Watch Point early update: we welcomed Annette and Peter who'd come up from Kent specially to see the peregrines having watched them online and also several people over from Nottinghamshire too. Carol, also from Notts, very kindly donated £25 to the project since it had given her so much enjoyment and interest. Thanks Carol - good to meet you. The falcon perched below the platform giving everyone good views and the chicks occasionally appeared above the platform edge. I left at noon so further updates will follow from our volunteers.
You may have seen the Clustrmap on the left hand side of the blog but have you ever clicked on it? This enlarges the world map so you can see in detail where everyone reading this blog comes from. It doesn't count visitors to our webcams - this is done separately and those counts are much higher! The list of blog readers includes a remarkable 60 countries in every continent apart from Antarctica!

Here's the breakdown for May so far with number of visits for each country:

UK 24,212, USA 1405, Canada 382, Netherlands 233, France 172, Switzerland 143, Australia 140, Ireland 129, Belgium 89, Germany 84, Italy 77, Spain 68, Taiwan 58, Norway 52, Hong King 45, Isle of Man 29, Japan 28, Poland 28, Sweden 27, New Zealand 24, UAE 23, Denmark 20, Malta 20, Latvia 18, Czech Rep 17, Jersey 16, Hungary 12, Greece 10, Cyprus 8, Belarus 6, Thailand 5, Austria 5, Turkey 5, Cook Islands 4, Brazil 3, Guernsey 3, Saudi Arabia /Bulgaria/S. Africa /Singapore/Phillipines/Libya all 2 visits and Indonesia/India/Russia/Argentina/Korea/Bermuda/Zimbabwe/Ivory Coast/Croatia/Serbia/Barbados/Bangladesh/Sri Lanka/Luxembourg/Portugal/Pakistan and Malaysia all one visit.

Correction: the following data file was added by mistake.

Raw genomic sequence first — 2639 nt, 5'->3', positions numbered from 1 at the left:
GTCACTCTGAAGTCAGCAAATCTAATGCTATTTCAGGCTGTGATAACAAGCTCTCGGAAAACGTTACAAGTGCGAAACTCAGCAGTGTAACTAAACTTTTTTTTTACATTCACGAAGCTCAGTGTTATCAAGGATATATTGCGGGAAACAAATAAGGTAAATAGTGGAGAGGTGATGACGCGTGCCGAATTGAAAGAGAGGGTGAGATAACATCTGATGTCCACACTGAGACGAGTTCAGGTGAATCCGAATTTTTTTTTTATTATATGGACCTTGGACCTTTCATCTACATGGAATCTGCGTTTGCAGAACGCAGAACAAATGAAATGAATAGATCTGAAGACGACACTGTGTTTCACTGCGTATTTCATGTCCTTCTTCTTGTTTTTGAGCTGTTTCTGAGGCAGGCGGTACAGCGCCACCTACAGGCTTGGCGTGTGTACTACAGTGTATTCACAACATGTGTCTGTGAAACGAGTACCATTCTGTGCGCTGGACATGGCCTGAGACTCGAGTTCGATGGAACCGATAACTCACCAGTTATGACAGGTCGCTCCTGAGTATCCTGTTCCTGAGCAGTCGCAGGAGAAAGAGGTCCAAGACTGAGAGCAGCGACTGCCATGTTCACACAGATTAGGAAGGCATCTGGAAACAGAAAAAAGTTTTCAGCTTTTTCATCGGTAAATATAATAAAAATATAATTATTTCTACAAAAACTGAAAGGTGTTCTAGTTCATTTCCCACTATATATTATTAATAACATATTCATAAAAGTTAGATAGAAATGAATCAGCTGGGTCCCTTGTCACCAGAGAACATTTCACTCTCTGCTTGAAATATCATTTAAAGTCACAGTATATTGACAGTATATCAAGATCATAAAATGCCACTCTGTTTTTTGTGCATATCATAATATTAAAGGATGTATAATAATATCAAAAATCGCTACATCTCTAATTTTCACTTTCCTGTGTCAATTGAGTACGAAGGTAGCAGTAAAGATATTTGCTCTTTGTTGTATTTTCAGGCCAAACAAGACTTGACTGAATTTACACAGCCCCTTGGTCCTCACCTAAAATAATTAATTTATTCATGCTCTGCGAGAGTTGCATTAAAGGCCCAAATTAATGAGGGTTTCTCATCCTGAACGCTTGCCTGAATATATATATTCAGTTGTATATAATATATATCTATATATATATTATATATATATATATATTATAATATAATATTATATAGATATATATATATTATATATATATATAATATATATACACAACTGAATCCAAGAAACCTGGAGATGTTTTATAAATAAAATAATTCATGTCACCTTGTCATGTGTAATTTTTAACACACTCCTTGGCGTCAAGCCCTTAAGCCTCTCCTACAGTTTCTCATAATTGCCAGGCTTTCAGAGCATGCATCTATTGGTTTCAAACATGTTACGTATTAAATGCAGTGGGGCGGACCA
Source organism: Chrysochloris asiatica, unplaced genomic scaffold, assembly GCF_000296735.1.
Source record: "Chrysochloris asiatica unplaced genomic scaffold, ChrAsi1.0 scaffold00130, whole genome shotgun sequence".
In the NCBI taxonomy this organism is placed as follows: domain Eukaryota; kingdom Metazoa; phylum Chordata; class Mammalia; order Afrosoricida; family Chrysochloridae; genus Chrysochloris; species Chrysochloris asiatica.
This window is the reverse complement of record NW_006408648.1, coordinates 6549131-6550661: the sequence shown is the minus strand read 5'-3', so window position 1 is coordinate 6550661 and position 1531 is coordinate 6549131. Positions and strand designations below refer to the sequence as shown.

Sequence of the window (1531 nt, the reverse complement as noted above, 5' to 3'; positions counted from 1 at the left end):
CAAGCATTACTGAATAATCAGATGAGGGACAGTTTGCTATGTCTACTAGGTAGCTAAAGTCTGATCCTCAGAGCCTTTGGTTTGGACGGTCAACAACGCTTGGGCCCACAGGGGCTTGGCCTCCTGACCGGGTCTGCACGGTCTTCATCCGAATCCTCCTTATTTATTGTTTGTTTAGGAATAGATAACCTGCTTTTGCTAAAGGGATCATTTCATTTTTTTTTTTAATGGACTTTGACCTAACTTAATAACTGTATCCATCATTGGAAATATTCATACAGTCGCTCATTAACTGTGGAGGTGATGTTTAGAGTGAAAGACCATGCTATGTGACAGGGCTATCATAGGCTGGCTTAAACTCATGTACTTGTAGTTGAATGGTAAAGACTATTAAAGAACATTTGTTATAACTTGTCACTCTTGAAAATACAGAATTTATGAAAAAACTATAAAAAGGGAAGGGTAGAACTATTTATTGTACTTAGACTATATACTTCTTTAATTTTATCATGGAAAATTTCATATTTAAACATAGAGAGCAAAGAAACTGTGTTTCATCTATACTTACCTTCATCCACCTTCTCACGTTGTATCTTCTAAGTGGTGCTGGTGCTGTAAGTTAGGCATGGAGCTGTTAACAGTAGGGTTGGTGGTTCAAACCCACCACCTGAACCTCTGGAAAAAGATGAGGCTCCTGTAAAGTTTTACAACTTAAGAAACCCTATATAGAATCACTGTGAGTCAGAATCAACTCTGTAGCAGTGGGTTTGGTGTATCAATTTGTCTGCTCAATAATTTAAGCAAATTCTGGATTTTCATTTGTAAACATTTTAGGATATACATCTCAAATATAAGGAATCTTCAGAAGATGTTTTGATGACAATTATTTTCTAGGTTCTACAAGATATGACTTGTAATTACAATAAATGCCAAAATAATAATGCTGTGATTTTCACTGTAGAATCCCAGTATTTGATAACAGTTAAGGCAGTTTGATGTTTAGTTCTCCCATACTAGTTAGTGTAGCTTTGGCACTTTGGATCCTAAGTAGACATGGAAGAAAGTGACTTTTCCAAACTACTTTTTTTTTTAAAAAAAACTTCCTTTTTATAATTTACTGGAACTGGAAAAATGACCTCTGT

That's quite a list isn't it? Welcome to everyone wherever you are! (Do say hello via our comments page if you're on the far side of the world on one of those little red dots - especially so if you're the person viewing from Cook Islands, way out in the Pacific. (Nick M. has long been intrigued by how regularly you visit us - but you've not yet said "hi" yet!)